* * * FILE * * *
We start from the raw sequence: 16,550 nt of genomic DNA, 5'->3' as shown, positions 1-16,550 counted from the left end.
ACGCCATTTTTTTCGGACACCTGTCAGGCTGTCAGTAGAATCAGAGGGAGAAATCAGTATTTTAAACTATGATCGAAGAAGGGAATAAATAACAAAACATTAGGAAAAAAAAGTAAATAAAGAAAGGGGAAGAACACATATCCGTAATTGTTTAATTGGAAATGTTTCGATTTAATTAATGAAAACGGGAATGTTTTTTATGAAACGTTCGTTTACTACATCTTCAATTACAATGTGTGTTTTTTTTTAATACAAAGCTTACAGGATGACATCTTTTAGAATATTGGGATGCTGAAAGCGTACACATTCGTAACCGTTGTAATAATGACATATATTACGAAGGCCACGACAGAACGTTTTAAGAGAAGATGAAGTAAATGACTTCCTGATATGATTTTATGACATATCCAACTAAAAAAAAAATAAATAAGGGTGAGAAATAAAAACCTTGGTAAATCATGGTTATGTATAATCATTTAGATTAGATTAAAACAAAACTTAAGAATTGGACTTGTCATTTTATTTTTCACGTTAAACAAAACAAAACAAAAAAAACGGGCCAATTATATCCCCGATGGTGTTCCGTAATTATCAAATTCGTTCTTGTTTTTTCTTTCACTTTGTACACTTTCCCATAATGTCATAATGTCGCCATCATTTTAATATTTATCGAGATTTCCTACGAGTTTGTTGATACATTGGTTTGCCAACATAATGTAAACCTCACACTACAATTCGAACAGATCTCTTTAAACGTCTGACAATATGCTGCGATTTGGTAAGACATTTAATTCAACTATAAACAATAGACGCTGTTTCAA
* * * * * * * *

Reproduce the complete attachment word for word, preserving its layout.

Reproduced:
We start from the raw sequence: 16,550 nt of genomic DNA, 5'->3' as shown, positions 1-16,550 counted from the left end.
ACGCCATTTTTTTCGGACACCTGTCAGGCTGTCAGTAGAATCAGAGGGAGAAATCAGTATTTTAAACTATGATCGAAGAAGGGAATAAATAACAAAACATTAGGAAAAAAAAGTAAATAAAGAAAGGGGAAGAACACATATCCGTAATTGTTTAATTGGAAATGTTTCGATTTAATTAATGAAAACGGGAATGTTTTTTATGAAACGTTCGTTTACTACATCTTCAATTACAATGTGTGTTTTTTTTTAATACAAAGCTTACAGGATGACATCTTTTAGAATATTGGGATGCTGAAAGCGTACACATTCGTAACCGTTGTAATAATGACATATATTACGAAGGCCACGACAGAACGTTTTAAGAGAAGATGAAGTAAATGACTTCCTGATATGATTTTATGACATATCCAACTAAAAAAAAAATAAATAAGGGTGAGAAATAAAAACCTTGGTAAATCATGGTTATGTATAATCATTTAGATTAGATTAAAACAAAACTTAAGAATTGGACTTGTCATTTTATTTTTCACGTTAAACAAAACAAAACAAAAAAAACGGGCCAATTATATCCCCGATGGTGTTCCGTAATTATCAAATTCGTTCTTGTTTTTTCTTTCACTTTGTACACTTTCCCATAATGTCATAATGTCGCCATCATTTTAATATTTATCGAGATTTCCTACGAGTTTGTTGATACATTGGTTTGCCAACATAATGTAAACCTCACACTACAATTCGAACAGATCTCTTTAAACGTCTGACAATATGCTGCGATTTGGTAAGACATTTAATTCAACTATAAACAATAGACGCTGTTTCAA